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Rewards credit cards advertise plenty of perks to get people to apply. Airline credit cards come with free checked bags and priority boarding, while some hotel cards reward members with free stays each year. But one of the best benefits a rewards credit card can offer is a big sign-up bonus.
A credit card sign-up bonus is a stash of points or miles you can earn when you open a new credit card account. These bonuses can include anything from thousands of airline miles or hotel points to put toward free travel, to hundreds of dollars in cash back. In general, sign-up bonuses are a great way to earn a lot of points or miles when you first get your new credit card.
Sounds easy, right? For the most part, it is. Just keep in mind that the sign-up bonuses offered by credit cards usually require you to spend a certain amount of money using your new card in order to earn them. Here's what you need to know.
How a Credit Card Sign-Up Bonus Works
Credit card sign-up bonuses are pretty straightforward. When you open a new card, you usually have to spend some money on it in your first few months to earn the sign-up bonus. The size of the bonus you're offered, as well as how much you have to spend to get it and in what time period, will all depend on the specific card you apply for.
If you want to earn tens of thousands of points, you usually have to use your new card to make hundreds or even thousands of dollars' worth of purchases in a short amount of time. But these terms and requirements can vary a lot.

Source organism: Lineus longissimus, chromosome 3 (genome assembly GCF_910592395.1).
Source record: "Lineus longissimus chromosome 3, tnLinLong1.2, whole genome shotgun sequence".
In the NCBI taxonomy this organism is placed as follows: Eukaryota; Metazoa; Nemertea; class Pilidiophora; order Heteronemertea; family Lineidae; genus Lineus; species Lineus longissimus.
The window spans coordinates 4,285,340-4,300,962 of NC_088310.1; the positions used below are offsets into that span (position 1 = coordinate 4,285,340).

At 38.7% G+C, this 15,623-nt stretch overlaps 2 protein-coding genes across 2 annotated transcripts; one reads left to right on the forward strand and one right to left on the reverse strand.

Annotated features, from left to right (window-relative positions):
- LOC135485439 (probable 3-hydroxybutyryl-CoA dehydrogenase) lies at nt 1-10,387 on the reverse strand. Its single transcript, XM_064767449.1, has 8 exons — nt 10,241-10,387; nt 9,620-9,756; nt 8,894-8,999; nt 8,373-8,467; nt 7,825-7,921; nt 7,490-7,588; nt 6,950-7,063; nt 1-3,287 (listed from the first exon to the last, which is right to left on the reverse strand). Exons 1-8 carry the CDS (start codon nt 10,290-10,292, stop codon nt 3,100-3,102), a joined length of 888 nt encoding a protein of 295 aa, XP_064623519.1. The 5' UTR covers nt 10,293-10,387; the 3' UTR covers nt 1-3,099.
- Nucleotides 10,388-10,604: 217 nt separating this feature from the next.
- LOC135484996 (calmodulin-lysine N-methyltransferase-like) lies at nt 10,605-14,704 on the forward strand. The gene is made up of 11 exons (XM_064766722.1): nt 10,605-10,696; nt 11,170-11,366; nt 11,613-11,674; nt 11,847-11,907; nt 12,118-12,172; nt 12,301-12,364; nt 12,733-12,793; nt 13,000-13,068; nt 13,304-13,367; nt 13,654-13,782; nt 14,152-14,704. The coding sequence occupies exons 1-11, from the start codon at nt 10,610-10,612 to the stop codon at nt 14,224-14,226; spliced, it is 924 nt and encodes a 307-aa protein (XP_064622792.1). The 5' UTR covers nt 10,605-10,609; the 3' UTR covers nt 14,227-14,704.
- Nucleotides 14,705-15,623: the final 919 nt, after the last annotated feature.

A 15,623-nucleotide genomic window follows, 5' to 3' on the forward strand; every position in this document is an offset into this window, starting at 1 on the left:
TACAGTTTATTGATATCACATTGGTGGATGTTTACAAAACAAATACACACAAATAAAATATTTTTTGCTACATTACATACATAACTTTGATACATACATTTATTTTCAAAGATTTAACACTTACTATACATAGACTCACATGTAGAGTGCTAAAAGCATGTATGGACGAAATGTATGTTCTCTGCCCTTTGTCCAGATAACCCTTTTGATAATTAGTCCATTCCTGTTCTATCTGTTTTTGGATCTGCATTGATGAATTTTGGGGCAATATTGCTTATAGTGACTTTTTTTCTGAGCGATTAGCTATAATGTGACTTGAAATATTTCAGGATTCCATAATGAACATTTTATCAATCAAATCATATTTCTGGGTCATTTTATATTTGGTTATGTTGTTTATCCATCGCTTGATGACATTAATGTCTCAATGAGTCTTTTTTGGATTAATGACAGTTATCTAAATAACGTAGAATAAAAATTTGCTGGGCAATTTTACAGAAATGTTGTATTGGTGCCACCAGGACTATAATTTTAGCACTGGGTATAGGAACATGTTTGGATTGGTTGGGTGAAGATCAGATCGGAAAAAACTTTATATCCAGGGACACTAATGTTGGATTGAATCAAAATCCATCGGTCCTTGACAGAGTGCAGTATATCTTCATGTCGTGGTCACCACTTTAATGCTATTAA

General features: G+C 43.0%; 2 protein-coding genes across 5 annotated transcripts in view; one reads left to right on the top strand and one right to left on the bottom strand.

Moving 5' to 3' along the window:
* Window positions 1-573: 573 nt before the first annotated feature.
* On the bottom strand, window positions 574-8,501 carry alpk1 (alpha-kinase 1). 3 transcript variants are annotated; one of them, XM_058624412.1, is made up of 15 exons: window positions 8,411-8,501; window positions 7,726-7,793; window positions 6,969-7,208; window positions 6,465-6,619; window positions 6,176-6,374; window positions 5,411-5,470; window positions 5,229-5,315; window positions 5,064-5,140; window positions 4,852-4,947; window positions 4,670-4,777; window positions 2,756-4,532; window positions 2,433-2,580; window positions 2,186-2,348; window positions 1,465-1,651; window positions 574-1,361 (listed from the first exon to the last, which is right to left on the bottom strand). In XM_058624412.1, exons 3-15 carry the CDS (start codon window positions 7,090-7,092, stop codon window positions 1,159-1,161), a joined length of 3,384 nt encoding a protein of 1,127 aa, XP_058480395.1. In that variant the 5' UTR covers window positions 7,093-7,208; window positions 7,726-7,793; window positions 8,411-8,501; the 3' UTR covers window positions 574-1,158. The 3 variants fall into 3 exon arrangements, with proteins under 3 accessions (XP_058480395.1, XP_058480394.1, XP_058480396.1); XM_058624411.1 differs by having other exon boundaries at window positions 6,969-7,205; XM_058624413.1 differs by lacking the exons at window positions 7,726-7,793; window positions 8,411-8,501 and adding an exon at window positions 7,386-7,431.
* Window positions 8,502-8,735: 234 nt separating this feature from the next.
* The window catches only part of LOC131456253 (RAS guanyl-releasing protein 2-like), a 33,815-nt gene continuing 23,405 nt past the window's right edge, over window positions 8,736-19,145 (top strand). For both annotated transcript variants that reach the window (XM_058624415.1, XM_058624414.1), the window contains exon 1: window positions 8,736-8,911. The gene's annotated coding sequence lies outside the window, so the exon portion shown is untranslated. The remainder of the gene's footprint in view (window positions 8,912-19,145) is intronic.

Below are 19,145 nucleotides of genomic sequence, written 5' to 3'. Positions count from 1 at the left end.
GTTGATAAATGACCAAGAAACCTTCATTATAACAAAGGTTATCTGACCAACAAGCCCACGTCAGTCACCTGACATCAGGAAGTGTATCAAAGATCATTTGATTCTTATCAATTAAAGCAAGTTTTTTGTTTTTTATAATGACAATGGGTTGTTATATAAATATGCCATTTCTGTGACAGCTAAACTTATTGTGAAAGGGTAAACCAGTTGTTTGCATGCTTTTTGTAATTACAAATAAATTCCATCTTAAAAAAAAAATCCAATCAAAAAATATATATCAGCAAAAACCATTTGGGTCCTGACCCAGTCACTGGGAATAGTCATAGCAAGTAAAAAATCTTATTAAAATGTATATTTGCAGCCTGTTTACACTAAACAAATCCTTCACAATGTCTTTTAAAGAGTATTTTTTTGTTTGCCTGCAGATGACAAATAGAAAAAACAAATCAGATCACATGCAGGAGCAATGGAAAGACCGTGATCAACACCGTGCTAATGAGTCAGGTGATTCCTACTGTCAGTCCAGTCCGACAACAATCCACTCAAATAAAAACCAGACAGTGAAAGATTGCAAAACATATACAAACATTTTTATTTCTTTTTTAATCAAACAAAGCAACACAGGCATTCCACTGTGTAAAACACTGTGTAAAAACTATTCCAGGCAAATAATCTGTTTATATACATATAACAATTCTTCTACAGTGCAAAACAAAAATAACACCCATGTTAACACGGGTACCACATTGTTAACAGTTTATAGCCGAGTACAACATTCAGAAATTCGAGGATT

Some cards, for example, may offer a tiered sign-up bonus where you earn a certain number of miles after a minimum spend in the first three months and an additional number of bonus miles if you hit a larger spending target in the first six months with the card.
Finally, some rewards cards do not even have a set spending requirement to keep track of. Barclays' AAdvantage® Aviator® Red World Elite Mastercard® is offering new cardmembers 60,000 bonus American Airlines AAdvantage miles just for making their first purchase within the first 90 days of account opening and paying the card's $99 annual fee in full.
As you can see, not only do sign-up bonuses vary in terms of their size, but the hoops you have to jump through to earn them can also be very different from card to card.
How to Get a Sign-Up Bonus
If you want to get a sign-up bonus, you have to apply for a new credit card. It's not quite as simple as it sounds, though.
There are many credit cards geared toward folks with no or low credit. However, the rewards cards with the highest sign-up bonuses usually require anyone applying to have good to excellent credit scores.
Before you apply for a new credit card, find out if you need a minimum credit score to be considered. Then make sure you can meet any spending requirements that come as part of the bonus offer. After all, you wouldn't want to apply for a great new credit card and a shot at tens of thousands of points only to end up not earning them because you can't make enough purchases with your card in the first few months. That said, make sure you'll be able to pay off those initial purchases right away so you don't accrue interest, which can be high on these cards.
How to Get the Most out of Your Credit Card Bonus
There are a few more important things to keep in mind as you think about what credit card sign-up bonuses you would like to earn and how to get the most value from them.
1. Pick a card that earns the types of points or miles you need.
We can all be tempted by offers of 100,000 points or $1,000 back. But before you apply for any and every card out there, make sure you are actually signing up for one that earns you miles with airlines you actually fly with, points with hotels you actually stay at, or cash back on things you actually need. It's no good signing up for an airline-specific credit card if you never fly on that airline.
2. Look for special offers that are higher than usual.